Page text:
Libraries are an inescapable fact of student life, especially at Oxford. Indeed, the amount of time the average Oxford student is required to spend in one of the city’s many libraries is roughly equivalent to the amount of time the average dentist must spend with his hand inside people’s mouths. This is an apt comparison, because while large amounts of time spent in and around enormous stacks of books is very much a part of the student job description, one can’t help feeling the entire situation has the potential to get a bit… bitey. It’s all very well saying that it’s ‘part of the job’, but such a sentiment is monumentally unhelpful when dealing with the often stressful and exhausting nature of most libraries. The worst ones form a kind of hellish labyrinth of erudition and confusion – terrible places, full of lost bod cards and lost souls, not to mention the broken printers, decaying tomes, and aggressively unintuitive shelf layouts. Library work can often feel like an uphill struggle, a hill which aggressively shushes you whenever you start crying, which is entirely understandable when you are facing down yet another three-day deadline and the prospect of having to read and understand Beowulf, Das Kapital and Thomas the Tank Engine in a single night, in preparation for a fiendishly complex essay on ‘Pre- and post-industrial representations of human and non-human interaction’.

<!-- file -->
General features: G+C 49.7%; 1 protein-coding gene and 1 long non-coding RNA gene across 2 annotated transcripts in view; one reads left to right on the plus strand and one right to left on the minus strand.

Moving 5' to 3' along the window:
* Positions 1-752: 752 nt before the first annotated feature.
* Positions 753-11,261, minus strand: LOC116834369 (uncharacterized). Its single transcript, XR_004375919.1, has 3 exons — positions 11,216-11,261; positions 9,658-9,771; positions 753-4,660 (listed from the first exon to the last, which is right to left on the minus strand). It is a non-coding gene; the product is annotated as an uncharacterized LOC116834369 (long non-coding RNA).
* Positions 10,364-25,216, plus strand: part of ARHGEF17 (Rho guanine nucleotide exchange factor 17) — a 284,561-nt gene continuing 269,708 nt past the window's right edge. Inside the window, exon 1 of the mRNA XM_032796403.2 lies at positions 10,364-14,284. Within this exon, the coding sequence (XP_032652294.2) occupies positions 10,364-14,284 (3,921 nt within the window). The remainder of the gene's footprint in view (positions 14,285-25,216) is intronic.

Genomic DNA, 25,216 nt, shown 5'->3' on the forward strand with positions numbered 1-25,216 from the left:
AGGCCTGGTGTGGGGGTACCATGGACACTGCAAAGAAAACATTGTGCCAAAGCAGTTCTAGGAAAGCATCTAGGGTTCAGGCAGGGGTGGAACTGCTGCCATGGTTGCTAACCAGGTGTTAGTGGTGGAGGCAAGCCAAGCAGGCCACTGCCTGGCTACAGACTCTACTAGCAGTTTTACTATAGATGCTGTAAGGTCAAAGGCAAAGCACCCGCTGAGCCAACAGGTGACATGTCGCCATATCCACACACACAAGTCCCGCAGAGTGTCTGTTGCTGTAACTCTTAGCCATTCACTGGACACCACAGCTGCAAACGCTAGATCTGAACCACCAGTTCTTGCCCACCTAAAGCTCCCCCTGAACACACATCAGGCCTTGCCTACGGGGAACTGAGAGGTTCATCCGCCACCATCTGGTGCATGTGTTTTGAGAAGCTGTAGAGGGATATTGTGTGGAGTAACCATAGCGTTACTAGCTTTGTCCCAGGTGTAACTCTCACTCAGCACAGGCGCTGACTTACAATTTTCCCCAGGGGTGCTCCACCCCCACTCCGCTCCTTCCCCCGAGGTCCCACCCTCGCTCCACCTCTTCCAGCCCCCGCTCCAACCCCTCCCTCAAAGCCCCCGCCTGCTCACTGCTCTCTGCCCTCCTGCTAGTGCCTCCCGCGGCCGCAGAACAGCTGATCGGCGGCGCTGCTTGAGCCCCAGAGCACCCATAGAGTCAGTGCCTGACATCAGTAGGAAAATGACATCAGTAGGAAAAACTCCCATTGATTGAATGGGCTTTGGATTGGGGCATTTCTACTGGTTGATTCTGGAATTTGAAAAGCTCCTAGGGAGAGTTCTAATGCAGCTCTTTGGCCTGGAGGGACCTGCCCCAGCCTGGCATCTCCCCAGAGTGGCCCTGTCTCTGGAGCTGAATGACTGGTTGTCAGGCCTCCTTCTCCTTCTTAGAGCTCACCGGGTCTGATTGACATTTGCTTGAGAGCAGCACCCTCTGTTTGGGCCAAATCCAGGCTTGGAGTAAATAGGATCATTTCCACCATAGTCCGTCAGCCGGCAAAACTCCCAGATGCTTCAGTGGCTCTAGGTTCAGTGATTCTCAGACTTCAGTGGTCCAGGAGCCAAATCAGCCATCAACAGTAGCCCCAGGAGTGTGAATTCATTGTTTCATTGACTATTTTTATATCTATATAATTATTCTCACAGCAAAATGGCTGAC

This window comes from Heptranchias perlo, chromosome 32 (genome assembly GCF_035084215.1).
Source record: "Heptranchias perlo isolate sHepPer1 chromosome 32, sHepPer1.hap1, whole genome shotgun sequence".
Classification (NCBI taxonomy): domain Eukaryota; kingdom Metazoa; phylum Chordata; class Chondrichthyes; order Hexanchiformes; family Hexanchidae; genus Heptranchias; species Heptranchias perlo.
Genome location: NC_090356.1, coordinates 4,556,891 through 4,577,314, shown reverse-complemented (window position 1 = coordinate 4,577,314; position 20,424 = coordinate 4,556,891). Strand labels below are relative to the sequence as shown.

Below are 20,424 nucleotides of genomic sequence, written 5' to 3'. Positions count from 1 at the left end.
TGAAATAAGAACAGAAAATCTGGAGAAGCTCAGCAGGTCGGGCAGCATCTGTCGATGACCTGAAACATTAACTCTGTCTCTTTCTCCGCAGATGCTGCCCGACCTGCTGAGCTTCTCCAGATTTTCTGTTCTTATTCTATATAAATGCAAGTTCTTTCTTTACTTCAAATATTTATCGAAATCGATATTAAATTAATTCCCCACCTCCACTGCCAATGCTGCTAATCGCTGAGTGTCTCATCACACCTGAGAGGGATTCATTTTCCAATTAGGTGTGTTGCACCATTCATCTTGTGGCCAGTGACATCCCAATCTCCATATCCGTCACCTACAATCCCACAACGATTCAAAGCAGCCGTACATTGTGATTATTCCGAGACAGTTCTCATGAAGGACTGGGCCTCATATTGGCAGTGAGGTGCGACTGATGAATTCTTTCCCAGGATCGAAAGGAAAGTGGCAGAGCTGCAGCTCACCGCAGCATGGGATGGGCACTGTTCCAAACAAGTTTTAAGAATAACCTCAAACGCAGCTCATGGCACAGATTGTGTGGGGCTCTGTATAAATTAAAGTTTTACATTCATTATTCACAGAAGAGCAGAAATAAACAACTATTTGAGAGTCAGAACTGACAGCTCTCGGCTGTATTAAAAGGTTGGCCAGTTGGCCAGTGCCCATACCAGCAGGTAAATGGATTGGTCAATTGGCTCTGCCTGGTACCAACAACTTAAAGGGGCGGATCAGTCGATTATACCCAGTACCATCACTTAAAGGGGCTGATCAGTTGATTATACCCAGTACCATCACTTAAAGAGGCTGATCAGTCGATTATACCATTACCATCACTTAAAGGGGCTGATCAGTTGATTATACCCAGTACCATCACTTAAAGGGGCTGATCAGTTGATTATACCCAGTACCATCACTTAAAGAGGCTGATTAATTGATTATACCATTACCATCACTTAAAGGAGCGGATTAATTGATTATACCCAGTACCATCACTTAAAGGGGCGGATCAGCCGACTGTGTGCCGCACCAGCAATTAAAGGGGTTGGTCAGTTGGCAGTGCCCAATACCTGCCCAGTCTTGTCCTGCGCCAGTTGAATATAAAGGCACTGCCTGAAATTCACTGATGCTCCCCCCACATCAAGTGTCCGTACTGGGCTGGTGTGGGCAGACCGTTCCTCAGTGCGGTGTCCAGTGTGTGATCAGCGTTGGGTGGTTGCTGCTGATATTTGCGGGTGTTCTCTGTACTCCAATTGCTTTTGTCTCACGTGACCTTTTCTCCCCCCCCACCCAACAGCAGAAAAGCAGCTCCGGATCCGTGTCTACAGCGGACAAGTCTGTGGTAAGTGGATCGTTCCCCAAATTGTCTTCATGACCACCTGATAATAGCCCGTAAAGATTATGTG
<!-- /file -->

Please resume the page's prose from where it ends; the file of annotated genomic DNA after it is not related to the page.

All of which is to say that libraries are places where emotions often run high, and it is therefore important to remain conscious and respectful of other users. For example, while it may very well aid your concentration to blast tinny R&B from your laptop speakers, such behaviour will generally get you thrown out, as will playing dodgems with the book trolleys or attempting to scale the shelves in an attempt to mitigate the soul-crushing boredom involved in actually reading Dubliners.
The golden rule, of course, is that one must maintain absolute silence at all times. It’s like being in church. Only instead of just one Good Book, there are several thousand. And you have to read all of them.